The Future of Writing; Or, Paranoid Thoughts on the Future of Discourse

I am so, so delighted that Indira has revived the blog!

As Indira and I met through feminist activism, it seems appropriate to relaunch apparatchicks with a meditation on wtf has been going on in the feminist blogosphere of late.

It all started with Olivia Munn, a new member of the Daily Show cast. Jezebel proposed that she was not qualified and, what’s more, that The Daily Show was a shite place to work if you were a woman. The Daily Show women employees retorted. The internetz fluttered. Then, Emily Gould wrote the mother of all responses, suggesting that the Jezebel column was merely a manifestation of a disease plaguing feminist blogs the world over. The article is appropriately entitled “Outrage World,” and it identifies an Internet culture in which suggestions/accusations/ideas intended to get the blood boiling are favored over sophisticated thinking; ad revenue generated by many page-views is the goal, and writers have to up the ante in order to get the views. She writes:

It’s certainly important to have honest, open conversations about the issues that reliably rake in comments and page views—rape, underage sexuality, and the cruel tyranny of the impossible beauty standards promoted by most advertisers and magazines… But it may just be that it’s not possible to have these conversations online. On the Web, writers tend to play up the most jealousy- and insecurity-evoking aspects of controversy…It’s just how the Internet works.

So, if she’s right, and I think she is, how depressing is that? Ultimately, Gould’s argument is an economic one; she is suggesting that journalistic or ideological integrity can’t win on the Internet, since more thoughtful, less zealous writing wouldn’t get the page views needed to make $$$ at a for-profit media company. For several reasons, this bodes poorly for the future of discourse, the foremost reason being that journalism’s final frontier is the Internet. So, as long as someone needs to make money off your words, and reasonableness must be sacrificed for coveted revenue, what does this mean for the future of writing-and of ideas–in general?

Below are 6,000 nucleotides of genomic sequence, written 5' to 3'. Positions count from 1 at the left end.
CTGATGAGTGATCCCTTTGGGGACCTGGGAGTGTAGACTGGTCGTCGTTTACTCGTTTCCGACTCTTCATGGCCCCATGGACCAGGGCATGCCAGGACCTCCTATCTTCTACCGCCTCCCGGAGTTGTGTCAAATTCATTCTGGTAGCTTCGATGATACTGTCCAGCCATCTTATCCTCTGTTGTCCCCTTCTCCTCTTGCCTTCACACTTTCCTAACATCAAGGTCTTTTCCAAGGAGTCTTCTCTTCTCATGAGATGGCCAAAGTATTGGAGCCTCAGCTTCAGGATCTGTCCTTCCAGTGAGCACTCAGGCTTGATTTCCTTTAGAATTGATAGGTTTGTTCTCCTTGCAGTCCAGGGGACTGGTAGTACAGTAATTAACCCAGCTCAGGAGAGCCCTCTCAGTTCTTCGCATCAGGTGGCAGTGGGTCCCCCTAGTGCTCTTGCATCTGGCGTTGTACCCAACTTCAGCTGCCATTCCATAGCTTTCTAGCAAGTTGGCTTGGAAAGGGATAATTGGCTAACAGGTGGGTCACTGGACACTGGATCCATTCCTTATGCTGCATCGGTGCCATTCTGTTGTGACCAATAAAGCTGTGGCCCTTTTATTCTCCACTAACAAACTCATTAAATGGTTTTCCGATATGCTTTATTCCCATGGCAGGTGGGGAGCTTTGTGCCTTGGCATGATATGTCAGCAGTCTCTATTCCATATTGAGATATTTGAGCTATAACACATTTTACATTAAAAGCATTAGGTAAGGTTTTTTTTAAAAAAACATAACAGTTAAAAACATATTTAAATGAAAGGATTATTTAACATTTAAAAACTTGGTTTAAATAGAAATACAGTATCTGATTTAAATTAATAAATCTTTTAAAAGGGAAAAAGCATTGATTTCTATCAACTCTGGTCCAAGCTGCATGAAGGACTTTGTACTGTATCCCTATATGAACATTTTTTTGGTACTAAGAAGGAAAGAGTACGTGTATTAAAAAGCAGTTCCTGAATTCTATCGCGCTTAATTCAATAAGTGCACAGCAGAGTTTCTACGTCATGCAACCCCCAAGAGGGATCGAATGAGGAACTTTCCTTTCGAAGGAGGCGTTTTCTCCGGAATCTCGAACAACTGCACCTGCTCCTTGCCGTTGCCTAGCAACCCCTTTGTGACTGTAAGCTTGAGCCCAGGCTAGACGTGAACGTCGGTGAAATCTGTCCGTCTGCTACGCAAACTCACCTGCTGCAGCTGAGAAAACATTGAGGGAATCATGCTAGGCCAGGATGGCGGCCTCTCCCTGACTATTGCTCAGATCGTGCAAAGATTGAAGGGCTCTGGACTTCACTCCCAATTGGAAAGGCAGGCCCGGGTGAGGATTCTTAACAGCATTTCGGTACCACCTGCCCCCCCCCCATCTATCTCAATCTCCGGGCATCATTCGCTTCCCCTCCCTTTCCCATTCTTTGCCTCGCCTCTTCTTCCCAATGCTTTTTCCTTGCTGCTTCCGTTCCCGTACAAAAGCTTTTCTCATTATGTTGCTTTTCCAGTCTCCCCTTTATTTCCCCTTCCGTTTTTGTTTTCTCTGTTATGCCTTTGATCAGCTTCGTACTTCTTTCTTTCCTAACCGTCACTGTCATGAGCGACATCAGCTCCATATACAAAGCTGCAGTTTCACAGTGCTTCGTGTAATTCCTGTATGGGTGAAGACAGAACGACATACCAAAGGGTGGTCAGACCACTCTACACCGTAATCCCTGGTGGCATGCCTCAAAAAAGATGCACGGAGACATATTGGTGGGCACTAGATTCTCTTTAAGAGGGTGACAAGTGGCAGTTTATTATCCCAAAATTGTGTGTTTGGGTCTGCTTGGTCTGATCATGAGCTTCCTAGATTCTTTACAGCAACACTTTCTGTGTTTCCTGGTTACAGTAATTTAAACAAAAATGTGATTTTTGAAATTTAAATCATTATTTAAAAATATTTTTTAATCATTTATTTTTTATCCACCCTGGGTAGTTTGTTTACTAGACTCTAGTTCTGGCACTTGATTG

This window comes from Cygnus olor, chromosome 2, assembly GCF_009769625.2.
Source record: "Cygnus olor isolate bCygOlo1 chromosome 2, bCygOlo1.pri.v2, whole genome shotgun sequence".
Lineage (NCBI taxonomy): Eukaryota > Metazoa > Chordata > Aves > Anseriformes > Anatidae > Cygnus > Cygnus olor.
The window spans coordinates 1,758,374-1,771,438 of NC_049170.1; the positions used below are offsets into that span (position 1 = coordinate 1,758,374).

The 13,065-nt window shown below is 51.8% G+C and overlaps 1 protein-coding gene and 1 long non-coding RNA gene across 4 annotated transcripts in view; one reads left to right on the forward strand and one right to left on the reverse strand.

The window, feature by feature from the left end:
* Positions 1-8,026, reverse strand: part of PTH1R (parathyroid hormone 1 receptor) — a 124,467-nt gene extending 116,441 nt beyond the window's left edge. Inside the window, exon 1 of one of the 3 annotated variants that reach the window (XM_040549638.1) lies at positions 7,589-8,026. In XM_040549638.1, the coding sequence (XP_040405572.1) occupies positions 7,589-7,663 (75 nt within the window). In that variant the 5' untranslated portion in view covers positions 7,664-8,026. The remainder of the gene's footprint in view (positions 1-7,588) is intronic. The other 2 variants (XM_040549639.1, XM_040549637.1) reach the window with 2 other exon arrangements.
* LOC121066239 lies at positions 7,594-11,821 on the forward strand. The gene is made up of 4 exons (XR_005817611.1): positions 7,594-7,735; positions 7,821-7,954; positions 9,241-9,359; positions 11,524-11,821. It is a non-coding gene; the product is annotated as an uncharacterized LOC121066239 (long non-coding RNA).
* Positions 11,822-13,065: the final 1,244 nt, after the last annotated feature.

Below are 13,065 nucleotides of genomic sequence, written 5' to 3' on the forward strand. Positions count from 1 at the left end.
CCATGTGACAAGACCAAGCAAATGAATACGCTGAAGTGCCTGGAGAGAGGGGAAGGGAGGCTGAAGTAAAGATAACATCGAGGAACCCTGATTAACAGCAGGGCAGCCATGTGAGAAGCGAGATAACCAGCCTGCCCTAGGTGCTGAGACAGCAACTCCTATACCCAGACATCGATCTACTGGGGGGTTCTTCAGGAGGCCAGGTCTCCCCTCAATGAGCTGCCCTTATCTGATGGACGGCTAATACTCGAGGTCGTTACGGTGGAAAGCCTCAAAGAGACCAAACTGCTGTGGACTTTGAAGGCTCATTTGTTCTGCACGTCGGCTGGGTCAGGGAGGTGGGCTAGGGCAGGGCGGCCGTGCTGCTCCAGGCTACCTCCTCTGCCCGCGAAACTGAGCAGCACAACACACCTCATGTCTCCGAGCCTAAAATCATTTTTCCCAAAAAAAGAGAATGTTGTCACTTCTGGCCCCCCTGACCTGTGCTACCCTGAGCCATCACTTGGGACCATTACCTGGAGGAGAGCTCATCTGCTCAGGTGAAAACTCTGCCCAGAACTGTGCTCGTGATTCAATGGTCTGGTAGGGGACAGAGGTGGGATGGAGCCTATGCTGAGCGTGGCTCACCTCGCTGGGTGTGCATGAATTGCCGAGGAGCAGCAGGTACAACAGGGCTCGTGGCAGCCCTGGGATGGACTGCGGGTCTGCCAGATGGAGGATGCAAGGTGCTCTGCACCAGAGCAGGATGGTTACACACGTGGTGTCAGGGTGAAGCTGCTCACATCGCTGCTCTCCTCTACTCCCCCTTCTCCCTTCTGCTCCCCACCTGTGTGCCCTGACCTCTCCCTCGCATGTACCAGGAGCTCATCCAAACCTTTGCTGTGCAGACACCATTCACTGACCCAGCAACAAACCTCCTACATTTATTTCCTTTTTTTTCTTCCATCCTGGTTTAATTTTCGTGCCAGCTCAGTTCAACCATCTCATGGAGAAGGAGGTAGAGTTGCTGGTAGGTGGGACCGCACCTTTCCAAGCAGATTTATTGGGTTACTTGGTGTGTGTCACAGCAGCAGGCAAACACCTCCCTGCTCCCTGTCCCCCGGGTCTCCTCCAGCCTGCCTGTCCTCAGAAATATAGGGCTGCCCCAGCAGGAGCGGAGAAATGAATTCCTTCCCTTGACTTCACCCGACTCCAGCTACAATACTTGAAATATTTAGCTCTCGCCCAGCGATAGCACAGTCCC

Pardon me if I sound like I’m all on some apocalyptic shit; you must understand, I regard the Internet with a mixture of awe and fear, much like peeps regard their gods. And I know, like people know of their gods, that the Internet is a Force capable of bringing massive good (a savior) along with the bad (a flood). But let me just focus on the bad for a sec.

Indeed, I have often pondered the way Internet communication (e.g., chatting), writing (e.g., blogging), etc, will change the way we conceptualize the world. It seems that Emily Gould has isolated at least one instance of how the business of writing online churns and condenses complicated topics into base and uncouth bylines, and eventually, dollar billz.

Don’t say I didn’t warn ya!

–anna, from her underground bunker


3 responses to “The Future of Writing; Or, Paranoid Thoughts on the Future of Discourse

  1. I’ve been following the TDS-jezebel coverage with great interest. I think Jezebel’s barking up the wrong tree here and it’s largely because of what you say. Outrage = more views. It’s sort of the time feministing dissed Desmond Tutu and called him a sexist. Haha, i’m holding out hope for more mainstream blogs, though. Blogs like Think Progress and TPM are largely staying away from the over zealous writing that seems to be the cornerstone of many feminist blogs. I wonder why? I’m glad we’re back on this btw!! I’m sick of using my (mad) writing skills for worksheets, lesson plans and notes home!!

  2. I guess I see some major structural differences between the tabloid world/yellow journalism and the exploitative writing appearing on -ism blogs. Fo sho, the motivation is the same: $$$. But I think there is another important motivation on with these feminist and other inflammatory posts that I didn’t really get into here–that there is a genuine need, as readers and believers in a cause, to be outraged by something, to rally around something, to crucify someone, etc, in order to feel relevant and vital. This need is perhaps just as large a motivation for this stuff being written as ad revenue is. It’s some zealotry and I think the internet offers a particular mode that is ideal for encouraging zealotry… but more on that some other time.

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